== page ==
HIS250 - Our Place in the Universe

Outline information
Semester
Schools offering this subject
Last revision date Jun 3, 2019 12:16:32 AM
Last review date Jul 30, 2019 1:51:39 PM

Subject Title
Our Place in the Universe

Subject Description

This subject will take us from the beginning of time to today and tomorrow.   We will be able to touch, photograph, and explore fossils, rocks, stone age tools, and other archaeological finds (Native, Roman, etc.) to build an understand of the story of the cosmos, earth, life and humanity.  We will weave evidence and perspectives from many disciplines into a single modern origin story, one that explores who we are, how we got here, how we are connected to everything around us, and where we may be heading.


Credit Status
One general education elective credit in the Sciences & Social Sciences category

Learning Outcomes
Upon successful completion of this subject the student will be able to:

  1. Identify central ideas and concepts of Big History and define and discuss these in written and verbal form.
  2. Recall and explain the eight thresholds of increasing complexity.
  3. Review Christian’s description of the ninth (future) threshold.
  4. Demonstrate an introductory understanding of notions of emergence, energy flow, complexity and the Goldilocks conditions.
  5. Discuss at an introductory level, examples of the interaction of ideas and events in the sciences and humanities as they relate to Big History.
  6. Place in order the major events of cosmic history as outlined by Big Historians.
  7. Understand, describe and restate the major traditional origin stories.
  8. Understand and apply the scientific explanation of the formation of the universe and in particular the stars, galaxies, chemical elements, the solar system, earth, life, and human societies through and understanding of the emergence of complexity.
  9. Prepare a “little” Big History illustrating the use of a Big History methodology on a relatively small more personally relevant phenomenon.
  10. Explain issues of hierarchy, social control, colonization, racism, and sexism and understand their origin, ‘purpose’ and thoughtful responses to them.
  11. Summarize Big History’s methodology as a tool for social understanding and social change and for academic advancement.

Essential Employability Skills
Communicate clearly, concisely and correctly in the written, spoken and visual form that fulfils the purpose and meets the needs of the audience.

Respond to written, spoken, or visual messages in a manner that ensures effective communication.

Execute mathematical operations accurately.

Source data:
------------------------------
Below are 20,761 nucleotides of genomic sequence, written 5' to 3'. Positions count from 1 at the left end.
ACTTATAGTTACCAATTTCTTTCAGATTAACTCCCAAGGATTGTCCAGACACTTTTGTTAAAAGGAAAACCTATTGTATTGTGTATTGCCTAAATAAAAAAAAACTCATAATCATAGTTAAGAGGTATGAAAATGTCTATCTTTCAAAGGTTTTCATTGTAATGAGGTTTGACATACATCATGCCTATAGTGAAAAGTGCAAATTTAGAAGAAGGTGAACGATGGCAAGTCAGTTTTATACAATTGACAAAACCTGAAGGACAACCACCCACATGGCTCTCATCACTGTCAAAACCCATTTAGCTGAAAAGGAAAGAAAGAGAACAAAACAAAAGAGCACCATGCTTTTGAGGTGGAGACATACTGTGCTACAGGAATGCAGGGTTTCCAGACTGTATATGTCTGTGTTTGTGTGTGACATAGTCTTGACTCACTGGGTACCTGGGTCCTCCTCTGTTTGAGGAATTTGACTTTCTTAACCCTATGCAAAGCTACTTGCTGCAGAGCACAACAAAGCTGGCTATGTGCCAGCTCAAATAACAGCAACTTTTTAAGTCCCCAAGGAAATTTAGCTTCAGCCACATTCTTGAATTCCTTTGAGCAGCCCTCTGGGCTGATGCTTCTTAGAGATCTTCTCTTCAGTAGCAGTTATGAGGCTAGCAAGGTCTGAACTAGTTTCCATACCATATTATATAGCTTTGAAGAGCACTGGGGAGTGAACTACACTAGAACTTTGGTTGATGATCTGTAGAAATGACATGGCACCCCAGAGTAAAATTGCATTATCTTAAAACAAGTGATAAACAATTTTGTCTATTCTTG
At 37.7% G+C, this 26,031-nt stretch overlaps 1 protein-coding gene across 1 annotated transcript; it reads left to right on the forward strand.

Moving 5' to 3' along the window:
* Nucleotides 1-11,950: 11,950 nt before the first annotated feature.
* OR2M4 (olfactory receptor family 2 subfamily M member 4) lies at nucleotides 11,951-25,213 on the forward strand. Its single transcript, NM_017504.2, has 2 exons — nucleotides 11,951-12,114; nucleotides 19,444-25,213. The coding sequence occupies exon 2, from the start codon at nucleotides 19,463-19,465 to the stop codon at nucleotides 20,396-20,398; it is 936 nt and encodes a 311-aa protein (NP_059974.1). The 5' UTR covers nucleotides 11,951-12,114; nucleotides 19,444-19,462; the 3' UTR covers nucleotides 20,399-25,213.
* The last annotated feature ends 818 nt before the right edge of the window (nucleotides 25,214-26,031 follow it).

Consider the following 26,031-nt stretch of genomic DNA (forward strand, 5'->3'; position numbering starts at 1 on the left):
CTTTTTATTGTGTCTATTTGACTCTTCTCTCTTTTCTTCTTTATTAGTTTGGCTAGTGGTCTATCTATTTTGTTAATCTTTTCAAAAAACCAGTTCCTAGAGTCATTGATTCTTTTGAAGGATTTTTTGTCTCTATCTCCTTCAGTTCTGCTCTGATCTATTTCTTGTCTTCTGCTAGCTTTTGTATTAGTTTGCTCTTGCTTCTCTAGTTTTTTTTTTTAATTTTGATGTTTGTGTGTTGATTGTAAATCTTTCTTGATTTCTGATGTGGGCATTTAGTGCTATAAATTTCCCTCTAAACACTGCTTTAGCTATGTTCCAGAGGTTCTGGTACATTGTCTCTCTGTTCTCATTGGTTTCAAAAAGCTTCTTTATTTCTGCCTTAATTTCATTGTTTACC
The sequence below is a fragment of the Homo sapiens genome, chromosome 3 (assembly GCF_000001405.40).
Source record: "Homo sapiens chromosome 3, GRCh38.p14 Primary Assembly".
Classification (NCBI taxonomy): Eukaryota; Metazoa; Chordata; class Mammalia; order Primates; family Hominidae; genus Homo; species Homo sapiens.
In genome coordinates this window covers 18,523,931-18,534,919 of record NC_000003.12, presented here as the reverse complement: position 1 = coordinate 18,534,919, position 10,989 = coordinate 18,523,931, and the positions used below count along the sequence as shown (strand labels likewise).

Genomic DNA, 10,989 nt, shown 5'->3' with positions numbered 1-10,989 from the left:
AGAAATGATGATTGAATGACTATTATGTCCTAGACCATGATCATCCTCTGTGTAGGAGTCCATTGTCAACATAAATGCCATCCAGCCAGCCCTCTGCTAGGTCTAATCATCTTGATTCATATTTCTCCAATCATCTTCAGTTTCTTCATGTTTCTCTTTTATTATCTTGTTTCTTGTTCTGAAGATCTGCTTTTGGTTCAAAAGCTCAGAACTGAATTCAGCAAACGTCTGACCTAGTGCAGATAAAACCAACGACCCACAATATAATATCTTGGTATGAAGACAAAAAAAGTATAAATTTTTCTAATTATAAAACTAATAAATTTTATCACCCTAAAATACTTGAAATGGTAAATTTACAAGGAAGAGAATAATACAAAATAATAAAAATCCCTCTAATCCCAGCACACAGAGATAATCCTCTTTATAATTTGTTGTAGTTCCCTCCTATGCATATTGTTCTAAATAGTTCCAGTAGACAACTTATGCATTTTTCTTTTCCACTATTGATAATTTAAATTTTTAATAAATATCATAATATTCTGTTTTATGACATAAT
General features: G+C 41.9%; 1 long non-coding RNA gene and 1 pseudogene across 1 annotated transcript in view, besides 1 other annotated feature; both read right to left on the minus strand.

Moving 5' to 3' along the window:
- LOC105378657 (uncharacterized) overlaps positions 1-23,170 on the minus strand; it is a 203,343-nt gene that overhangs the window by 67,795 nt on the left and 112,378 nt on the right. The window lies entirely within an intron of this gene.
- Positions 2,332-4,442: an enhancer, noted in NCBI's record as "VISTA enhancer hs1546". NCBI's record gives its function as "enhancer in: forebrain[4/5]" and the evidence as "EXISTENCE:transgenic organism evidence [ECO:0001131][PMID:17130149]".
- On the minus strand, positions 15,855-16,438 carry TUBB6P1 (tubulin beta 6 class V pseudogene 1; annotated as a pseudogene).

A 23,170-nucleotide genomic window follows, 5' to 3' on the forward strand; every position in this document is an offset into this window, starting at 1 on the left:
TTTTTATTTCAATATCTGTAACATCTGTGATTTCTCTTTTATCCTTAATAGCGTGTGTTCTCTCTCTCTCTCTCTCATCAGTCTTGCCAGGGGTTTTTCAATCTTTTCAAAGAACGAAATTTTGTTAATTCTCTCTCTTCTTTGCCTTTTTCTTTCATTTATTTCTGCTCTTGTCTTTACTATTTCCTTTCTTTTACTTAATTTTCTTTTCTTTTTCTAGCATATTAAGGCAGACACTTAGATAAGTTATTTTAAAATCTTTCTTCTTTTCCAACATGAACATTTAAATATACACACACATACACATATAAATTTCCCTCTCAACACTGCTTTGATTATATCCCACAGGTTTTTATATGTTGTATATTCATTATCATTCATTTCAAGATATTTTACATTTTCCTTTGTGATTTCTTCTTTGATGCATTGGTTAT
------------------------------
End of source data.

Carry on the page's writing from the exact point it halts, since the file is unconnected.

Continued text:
Apply a systematic approach to solve problems.

Use a variety of thinking skills to anticipate and solve problems.

Locate, select, organize, and document information using appropriate technology and information systems.

Analyze, evaluate, and apply relevant information from a variety of sources.

Show respect for diverse opinions, values, belief systems, and contributions of others.

Interact with others in groups or teams in ways that contribute to effective working relationships and the achievement of goals.

Manage the use of time and other resources to complete projects.

Take responsibility for one's own actions, decisions, and consequences.

Academic Integrity
Seneca upholds a learning community that values academic integrity, honesty, fairness, trust, respect, responsibility and courage. These values enhance Seneca's commitment to deliver high-quality education and teaching excellence, while supporting a positive learning environment. Ensure that you are aware of Seneca's Academic Integrity Policy which can be found at: http://www.senecacollege.ca/about/policies/academic-integrity-policy.html Review section 2 of the policy for details regarding approaches to supporting integrity. Section 2.3 and Appendix B of the policy describe various sanctions that can be applied, if there is suspected academic misconduct (e.g., contract cheating, cheating, falsification, impersonation or plagiarism).

Please visit the Academic Integrity website http://open2.senecac.on.ca/sites/academic-integrity/for-students to understand and learn more about how to prepare and submit work so that it supports academic integrity, and to avoid academic misconduct.

Discrimination/Harassment
All students and employees have the right to study and work in an environment that is free from discrimination and/or harassment. Language or activities that defeat this objective violate the College Policy on Discrimination/Harassment and shall not be tolerated. Information and assistance are available from the Student Conduct Office at student.conduct@senecacollege.ca.

Accommodation for Students with Disabilities
The College will provide reasonable accommodation to students with disabilities in order to promote academic success. If you require accommodation, contact the Counselling and Accessibility Services Office at ext. 22900 to initiate the process for documenting, assessing and implementing your individual accommodation needs.